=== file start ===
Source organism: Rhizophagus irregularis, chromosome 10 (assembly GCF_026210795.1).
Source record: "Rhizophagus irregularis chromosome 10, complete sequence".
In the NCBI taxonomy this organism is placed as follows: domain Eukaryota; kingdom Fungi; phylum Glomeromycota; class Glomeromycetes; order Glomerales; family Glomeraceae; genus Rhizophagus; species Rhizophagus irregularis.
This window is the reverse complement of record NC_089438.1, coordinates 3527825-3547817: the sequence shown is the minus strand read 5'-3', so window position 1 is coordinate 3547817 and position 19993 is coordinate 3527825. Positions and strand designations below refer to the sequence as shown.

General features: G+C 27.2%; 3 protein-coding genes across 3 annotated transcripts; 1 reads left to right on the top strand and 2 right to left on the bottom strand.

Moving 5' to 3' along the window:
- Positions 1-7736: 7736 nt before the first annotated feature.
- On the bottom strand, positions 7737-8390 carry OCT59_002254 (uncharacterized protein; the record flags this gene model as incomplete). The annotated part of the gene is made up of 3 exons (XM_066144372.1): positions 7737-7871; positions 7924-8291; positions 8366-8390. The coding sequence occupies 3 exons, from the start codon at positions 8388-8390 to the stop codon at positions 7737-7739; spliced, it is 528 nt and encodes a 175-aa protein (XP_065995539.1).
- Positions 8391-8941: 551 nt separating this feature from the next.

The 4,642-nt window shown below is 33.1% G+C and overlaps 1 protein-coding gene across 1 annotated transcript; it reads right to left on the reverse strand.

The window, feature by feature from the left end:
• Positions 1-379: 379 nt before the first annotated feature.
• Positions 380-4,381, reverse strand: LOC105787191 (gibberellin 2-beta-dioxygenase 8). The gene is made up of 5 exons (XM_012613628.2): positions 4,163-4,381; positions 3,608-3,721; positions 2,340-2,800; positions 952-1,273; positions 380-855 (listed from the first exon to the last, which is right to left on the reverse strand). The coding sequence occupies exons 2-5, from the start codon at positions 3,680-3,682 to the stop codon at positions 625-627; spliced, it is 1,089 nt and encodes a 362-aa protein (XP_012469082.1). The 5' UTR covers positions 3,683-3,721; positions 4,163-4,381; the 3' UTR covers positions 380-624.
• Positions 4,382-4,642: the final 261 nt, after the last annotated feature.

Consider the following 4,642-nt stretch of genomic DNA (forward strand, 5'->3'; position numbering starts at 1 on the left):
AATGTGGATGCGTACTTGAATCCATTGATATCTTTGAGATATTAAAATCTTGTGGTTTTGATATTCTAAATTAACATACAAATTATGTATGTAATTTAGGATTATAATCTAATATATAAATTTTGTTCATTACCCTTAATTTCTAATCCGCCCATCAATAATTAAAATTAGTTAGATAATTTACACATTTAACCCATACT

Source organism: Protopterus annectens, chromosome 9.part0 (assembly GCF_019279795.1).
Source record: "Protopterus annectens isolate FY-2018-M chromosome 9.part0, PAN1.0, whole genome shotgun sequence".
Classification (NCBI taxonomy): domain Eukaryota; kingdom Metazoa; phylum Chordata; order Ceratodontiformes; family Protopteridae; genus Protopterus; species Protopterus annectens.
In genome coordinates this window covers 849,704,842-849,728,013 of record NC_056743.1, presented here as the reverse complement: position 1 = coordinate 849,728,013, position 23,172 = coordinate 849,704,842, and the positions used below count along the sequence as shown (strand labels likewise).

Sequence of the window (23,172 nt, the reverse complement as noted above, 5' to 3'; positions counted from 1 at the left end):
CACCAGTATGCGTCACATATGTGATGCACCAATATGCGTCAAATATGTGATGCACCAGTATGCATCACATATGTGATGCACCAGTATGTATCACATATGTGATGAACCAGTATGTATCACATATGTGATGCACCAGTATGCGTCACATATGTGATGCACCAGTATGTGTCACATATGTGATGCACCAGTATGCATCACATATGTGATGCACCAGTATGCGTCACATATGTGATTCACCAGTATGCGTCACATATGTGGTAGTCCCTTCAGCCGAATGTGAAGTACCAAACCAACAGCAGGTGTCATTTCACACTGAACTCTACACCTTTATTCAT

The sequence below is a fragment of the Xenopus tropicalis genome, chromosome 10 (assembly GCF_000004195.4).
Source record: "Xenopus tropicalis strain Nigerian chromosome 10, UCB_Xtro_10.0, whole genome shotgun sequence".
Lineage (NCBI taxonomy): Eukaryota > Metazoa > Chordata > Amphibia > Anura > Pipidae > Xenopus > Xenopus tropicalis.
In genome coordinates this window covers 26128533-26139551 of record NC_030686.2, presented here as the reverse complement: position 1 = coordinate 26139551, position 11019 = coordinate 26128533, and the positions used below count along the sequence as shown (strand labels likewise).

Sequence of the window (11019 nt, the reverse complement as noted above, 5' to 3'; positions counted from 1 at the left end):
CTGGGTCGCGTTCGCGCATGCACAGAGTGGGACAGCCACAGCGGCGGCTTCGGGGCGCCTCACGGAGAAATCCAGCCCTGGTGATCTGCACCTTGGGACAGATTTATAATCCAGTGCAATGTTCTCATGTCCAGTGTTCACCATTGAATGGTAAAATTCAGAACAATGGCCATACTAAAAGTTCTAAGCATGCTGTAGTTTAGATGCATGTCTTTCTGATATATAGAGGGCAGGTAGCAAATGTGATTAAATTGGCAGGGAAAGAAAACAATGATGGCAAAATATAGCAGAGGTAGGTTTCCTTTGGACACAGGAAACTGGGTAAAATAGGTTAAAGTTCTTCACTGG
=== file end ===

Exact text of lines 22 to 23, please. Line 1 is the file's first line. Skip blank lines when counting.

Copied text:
CACCAGTATGCGTCACATATGTGATGCACCAATATGCGTCAAATATGTGATGCACCAGTATGCATCACATATGTGATGCACCAGTATGTATCACATATGTGATGAACCAGTATGTATCACATATGTGATGCACCAGTATGCGTCACATATGTGATGCACCAGTATGTGTCACATATGTGATGCACCAGTATGCATCACATATGTGATGCACCAGTATGCGTCACATATGTGATTCACCAGTATGCGTCACATATGTGGTAGTCCCTTCAGCCGAATGTGAAGTACCAAACCAACAGCAGGTGTCATTTCACACTGAACTCTACACCTTTATTCAT

The sequence below is a fragment of the Xenopus tropicalis genome, chromosome 10 (assembly GCF_000004195.4).